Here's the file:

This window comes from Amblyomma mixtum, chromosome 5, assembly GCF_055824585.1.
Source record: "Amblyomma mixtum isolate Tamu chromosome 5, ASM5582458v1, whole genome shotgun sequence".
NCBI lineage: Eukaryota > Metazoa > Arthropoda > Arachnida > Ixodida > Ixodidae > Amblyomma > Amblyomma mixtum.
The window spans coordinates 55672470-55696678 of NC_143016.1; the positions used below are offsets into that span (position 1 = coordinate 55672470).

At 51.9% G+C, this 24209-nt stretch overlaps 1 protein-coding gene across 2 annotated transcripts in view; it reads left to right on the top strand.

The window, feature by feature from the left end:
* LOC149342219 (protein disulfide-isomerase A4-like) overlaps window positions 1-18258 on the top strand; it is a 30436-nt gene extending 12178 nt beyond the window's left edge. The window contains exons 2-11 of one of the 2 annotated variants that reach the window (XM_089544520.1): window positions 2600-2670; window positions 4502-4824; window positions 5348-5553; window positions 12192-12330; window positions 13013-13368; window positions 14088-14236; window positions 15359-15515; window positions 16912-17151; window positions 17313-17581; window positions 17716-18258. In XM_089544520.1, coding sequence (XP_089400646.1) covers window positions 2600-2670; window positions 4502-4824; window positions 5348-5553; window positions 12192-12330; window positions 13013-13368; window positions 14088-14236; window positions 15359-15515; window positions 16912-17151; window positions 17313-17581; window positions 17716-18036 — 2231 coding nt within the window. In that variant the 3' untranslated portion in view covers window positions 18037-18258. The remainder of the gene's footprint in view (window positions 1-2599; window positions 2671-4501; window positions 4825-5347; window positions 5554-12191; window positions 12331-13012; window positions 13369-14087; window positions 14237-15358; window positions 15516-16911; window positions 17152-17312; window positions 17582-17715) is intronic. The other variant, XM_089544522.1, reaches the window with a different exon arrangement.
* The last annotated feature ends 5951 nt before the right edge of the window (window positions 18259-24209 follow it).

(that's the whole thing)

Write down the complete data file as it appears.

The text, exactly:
This window comes from Amblyomma mixtum, chromosome 5, assembly GCF_055824585.1.
Source record: "Amblyomma mixtum isolate Tamu chromosome 5, ASM5582458v1, whole genome shotgun sequence".
NCBI lineage: Eukaryota > Metazoa > Arthropoda > Arachnida > Ixodida > Ixodidae > Amblyomma > Amblyomma mixtum.
The window spans coordinates 55672470-55696678 of NC_143016.1; the positions used below are offsets into that span (position 1 = coordinate 55672470).

At 51.9% G+C, this 24209-nt stretch overlaps 1 protein-coding gene across 2 annotated transcripts in view; it reads left to right on the top strand.

The window, feature by feature from the left end:
* LOC149342219 (protein disulfide-isomerase A4-like) overlaps window positions 1-18258 on the top strand; it is a 30436-nt gene extending 12178 nt beyond the window's left edge. The window contains exons 2-11 of one of the 2 annotated variants that reach the window (XM_089544520.1): window positions 2600-2670; window positions 4502-4824; window positions 5348-5553; window positions 12192-12330; window positions 13013-13368; window positions 14088-14236; window positions 15359-15515; window positions 16912-17151; window positions 17313-17581; window positions 17716-18258. In XM_089544520.1, coding sequence (XP_089400646.1) covers window positions 2600-2670; window positions 4502-4824; window positions 5348-5553; window positions 12192-12330; window positions 13013-13368; window positions 14088-14236; window positions 15359-15515; window positions 16912-17151; window positions 17313-17581; window positions 17716-18036 — 2231 coding nt within the window. In that variant the 3' untranslated portion in view covers window positions 18037-18258. The remainder of the gene's footprint in view (window positions 1-2599; window positions 2671-4501; window positions 4825-5347; window positions 5554-12191; window positions 12331-13012; window positions 13369-14087; window positions 14237-15358; window positions 15516-16911; window positions 17152-17312; window positions 17582-17715) is intronic. The other variant, XM_089544522.1, reaches the window with a different exon arrangement.
* The last annotated feature ends 5951 nt before the right edge of the window (window positions 18259-24209 follow it).